PD has a complex genetic architecture, with both monogenic and sporadic forms. A twin study in the Swedish Twin Registry estimated heritability at 34%, with concordance rates for PD of 11% for monozygotic twins and 4% for same-sexed dizygotic twin pairs.19 Rare coding variants detected in the LRRK2, VPS12C, GBA and SNCA genes are associated with monogenic (familial) PD forms,20 whereas common variants around the same GBA, SNCA and LRRK2 genes have also been associated with sporadic (non-familial) PD.21 A recent genome-wide association study (GWAS) meta-analysis of 17 cohorts identified 90 independent single-nucleotide polymorphisms (SNPs) across 78 genomic regions associated with sporadic Parkinson’s risk.22 Despite this remarkable progress, common genetic variants only explain around 22% (95% CI 18% to 26%) of PD risk on the liability scale, implying that there are still many more unidentified genetic variants contributing to PD susceptibility. It has been pointed out that the inclusion of diverse populations in genetic studies improves the utility of genetic discovery.23 However, genetic PD studies have focused mainly on European ancestry individuals, limiting their capacity to extrapolate results to other ethnicities. Australia is ethnically diverse, but the disease epidemiology among various ethnic groups has not been investigated.24 25

Treatment response in PD is complex and poorly understood.26 Although there is currently no cure for PD, a combination of pharmacological (eg, levodopa, dopamine receptor agonists, anticholinergics) and non-pharmacological (eg, physiotherapy, deep brain stimulation) therapies are the only available treatment options. However, such interventions only ameliorate the symptoms of the illness, and their long-term use is associated with adverse side effects in some patients,27 28 which in turn result in suboptimal medication compliance and low quality of life. Research seeking to identify the disease’s genetic components that contribute to drug response variability could lead to the discovery of personalised disease-modifying therapies with great potential to improve well-being and quality of life for patients with PD.

Few studies have assessed the prevalence, risk factors, sociodemographic and genetic factors of PD in Australia. Similarly, details about disease onset, symptoms and progression and other medical comorbidities have not been collected and studied at a large scale in a nationwide sample. Long-running studies, such as the Griffith University Queensland Parkinson’s Project, have made significant contributions over the past 20 years in describing risk factors and mechanisms underlying PD’s pathological development and its disease progression.29–31 However, despite continued global scientific efforts, many questions remain around early and accurate diagnosis, differentiation, prognostication, better traditional management methods and new treatment efforts such as neuroprotection and disease modification. With an ageing population, the number of individuals with PD in Australia is set to increase dramatically. Thus, it is crucial to generate reliable evidence about the epidemiology and genetic aetiology of PD to inform policy and clinical practice. Ultimately, a more extensive representation of diverse Australian participants in worldwide PD studies may also lead to discovering novel therapeutic targets and developing new therapies and interventions to prevent, stop or modify PD’s clinical course in Australia and the rest of the world.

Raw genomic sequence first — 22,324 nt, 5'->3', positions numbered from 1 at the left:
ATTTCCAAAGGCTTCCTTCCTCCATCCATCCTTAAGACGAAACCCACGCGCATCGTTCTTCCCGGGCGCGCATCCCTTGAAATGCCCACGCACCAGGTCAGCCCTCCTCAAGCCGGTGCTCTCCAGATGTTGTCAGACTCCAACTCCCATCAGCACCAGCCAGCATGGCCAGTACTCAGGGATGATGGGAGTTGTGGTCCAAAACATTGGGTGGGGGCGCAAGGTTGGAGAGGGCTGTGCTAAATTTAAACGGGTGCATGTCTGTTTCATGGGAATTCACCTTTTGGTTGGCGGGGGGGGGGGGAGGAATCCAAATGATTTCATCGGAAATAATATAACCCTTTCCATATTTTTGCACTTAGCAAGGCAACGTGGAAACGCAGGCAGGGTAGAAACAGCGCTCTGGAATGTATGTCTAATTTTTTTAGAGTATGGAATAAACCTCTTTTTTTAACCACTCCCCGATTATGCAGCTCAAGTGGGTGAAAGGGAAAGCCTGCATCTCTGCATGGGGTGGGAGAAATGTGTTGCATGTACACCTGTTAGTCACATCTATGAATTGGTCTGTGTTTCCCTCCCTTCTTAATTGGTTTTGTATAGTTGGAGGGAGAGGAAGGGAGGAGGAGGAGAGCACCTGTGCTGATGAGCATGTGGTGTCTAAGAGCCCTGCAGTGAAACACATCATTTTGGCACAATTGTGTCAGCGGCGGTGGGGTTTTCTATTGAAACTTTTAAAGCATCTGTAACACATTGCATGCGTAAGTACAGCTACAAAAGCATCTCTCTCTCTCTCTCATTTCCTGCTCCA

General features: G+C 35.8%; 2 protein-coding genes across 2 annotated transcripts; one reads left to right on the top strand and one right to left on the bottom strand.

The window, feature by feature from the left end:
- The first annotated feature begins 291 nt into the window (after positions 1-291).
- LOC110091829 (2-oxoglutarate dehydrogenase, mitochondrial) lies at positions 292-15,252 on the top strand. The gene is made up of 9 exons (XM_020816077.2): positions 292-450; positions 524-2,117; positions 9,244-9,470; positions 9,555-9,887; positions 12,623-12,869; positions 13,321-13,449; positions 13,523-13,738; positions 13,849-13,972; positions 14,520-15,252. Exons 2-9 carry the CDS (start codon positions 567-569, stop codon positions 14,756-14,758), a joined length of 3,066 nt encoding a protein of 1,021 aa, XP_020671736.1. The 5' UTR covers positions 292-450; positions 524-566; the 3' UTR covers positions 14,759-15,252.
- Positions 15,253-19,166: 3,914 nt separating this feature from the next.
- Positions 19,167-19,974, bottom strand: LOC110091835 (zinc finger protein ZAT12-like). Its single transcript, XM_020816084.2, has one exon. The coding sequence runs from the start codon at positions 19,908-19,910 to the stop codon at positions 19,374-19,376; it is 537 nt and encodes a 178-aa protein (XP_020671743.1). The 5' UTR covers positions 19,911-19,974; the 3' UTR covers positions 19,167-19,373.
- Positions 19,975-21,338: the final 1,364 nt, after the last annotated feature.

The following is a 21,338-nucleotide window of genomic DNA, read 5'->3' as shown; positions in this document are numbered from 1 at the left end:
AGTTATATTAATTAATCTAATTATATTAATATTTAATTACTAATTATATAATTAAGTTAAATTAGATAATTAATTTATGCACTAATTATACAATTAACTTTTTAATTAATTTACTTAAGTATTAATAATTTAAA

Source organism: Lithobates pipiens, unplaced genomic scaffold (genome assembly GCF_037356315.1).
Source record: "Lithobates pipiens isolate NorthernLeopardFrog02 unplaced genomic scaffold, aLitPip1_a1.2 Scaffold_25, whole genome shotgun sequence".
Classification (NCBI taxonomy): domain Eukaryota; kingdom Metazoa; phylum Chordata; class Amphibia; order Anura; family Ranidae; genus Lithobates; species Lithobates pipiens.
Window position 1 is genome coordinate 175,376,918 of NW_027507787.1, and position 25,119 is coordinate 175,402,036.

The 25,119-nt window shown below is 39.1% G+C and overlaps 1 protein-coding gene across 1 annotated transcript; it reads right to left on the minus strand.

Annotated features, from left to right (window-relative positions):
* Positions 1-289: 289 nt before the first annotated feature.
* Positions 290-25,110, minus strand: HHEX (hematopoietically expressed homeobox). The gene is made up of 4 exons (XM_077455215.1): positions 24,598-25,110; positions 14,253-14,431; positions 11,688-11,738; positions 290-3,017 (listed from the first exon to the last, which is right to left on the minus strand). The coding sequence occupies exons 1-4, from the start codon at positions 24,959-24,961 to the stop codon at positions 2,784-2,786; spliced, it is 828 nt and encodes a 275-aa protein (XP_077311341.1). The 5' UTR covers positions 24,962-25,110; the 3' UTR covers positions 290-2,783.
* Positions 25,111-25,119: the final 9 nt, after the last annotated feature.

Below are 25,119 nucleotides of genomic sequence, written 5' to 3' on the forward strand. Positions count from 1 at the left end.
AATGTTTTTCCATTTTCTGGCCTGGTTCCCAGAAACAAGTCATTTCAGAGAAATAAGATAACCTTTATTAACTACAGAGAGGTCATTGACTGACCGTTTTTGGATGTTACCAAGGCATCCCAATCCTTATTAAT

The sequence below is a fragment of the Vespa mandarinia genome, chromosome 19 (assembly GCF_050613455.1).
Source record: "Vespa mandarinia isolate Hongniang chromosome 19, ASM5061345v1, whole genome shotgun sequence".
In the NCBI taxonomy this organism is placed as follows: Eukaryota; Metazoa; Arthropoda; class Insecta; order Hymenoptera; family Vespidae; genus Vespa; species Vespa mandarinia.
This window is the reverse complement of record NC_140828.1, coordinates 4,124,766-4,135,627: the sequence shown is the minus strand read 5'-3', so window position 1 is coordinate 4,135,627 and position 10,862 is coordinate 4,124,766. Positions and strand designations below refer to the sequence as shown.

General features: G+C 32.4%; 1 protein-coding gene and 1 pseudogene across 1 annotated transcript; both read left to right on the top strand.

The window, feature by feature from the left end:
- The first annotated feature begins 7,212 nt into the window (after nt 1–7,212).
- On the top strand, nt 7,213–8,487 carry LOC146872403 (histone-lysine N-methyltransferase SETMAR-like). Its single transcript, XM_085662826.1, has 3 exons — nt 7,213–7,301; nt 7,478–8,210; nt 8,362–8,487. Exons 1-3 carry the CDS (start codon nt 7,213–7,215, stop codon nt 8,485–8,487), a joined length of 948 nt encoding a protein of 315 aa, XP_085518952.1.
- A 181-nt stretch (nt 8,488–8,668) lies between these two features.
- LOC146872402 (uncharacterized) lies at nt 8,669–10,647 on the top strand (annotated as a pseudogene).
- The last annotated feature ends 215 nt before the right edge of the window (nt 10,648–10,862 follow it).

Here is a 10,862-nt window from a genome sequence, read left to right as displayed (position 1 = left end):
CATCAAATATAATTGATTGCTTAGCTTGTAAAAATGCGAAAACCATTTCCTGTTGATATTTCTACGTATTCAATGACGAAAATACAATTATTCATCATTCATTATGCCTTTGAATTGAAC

Hypothesis

We hypothesise that individual differences in PD susceptibility, symptomatology, progression and treatment response result, in part, from underlying individual genetic variability. Thus, large longitudinal cohorts of individuals with PD will be required to unravel the complex aetiology of PD heterogeneity.

Aim of the study

The Australian Parkinson’s Genetics Study (APGS) aims to recruit and follow-up a large cohort of Australians with PD and unaffected controls and characterise their phenotypic, genetic and environmental diversity. Here, we describe the results of a pilot study comprising the first ~1500 participants.

Objectives